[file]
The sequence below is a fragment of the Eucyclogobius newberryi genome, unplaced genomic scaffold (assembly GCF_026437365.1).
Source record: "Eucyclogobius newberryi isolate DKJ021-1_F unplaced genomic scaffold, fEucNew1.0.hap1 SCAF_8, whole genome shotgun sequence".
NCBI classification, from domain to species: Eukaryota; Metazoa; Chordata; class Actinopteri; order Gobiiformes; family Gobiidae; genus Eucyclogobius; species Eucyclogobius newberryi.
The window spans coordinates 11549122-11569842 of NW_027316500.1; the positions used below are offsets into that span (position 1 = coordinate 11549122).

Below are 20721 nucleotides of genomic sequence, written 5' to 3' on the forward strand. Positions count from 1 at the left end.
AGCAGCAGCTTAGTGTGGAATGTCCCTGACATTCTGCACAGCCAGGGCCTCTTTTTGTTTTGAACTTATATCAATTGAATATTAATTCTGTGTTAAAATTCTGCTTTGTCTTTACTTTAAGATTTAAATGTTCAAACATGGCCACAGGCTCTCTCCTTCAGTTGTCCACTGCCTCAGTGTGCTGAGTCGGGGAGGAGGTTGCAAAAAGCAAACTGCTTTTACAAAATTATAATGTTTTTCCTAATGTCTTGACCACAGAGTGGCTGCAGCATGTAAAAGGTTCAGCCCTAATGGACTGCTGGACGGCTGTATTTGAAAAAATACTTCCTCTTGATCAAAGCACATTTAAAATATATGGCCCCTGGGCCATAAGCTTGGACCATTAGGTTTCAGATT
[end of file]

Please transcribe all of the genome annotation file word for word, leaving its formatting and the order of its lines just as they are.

The sequence below is a fragment of the Eucyclogobius newberryi genome, unplaced genomic scaffold (assembly GCF_026437365.1).
Source record: "Eucyclogobius newberryi isolate DKJ021-1_F unplaced genomic scaffold, fEucNew1.0.hap1 SCAF_8, whole genome shotgun sequence".
NCBI classification, from domain to species: Eukaryota; Metazoa; Chordata; class Actinopteri; order Gobiiformes; family Gobiidae; genus Eucyclogobius; species Eucyclogobius newberryi.
The window spans coordinates 11549122-11569842 of NW_027316500.1; the positions used below are offsets into that span (position 1 = coordinate 11549122).

Below are 20721 nucleotides of genomic sequence, written 5' to 3' on the forward strand. Positions count from 1 at the left end.
AGCAGCAGCTTAGTGTGGAATGTCCCTGACATTCTGCACAGCCAGGGCCTCTTTTTGTTTTGAACTTATATCAATTGAATATTAATTCTGTGTTAAAATTCTGCTTTGTCTTTACTTTAAGATTTAAATGTTCAAACATGGCCACAGGCTCTCTCCTTCAGTTGTCCACTGCCTCAGTGTGCTGAGTCGGGGAGGAGGTTGCAAAAAGCAAACTGCTTTTACAAAATTATAATGTTTTTCCTAATGTCTTGACCACAGAGTGGCTGCAGCATGTAAAAGGTTCAGCCCTAATGGACTGCTGGACGGCTGTATTTGAAAAAATACTTCCTCTTGATCAAAGCACATTTAAAATATATGGCCCCTGGGCCATAAGCTTGGACCATTAGGTTTCAGATT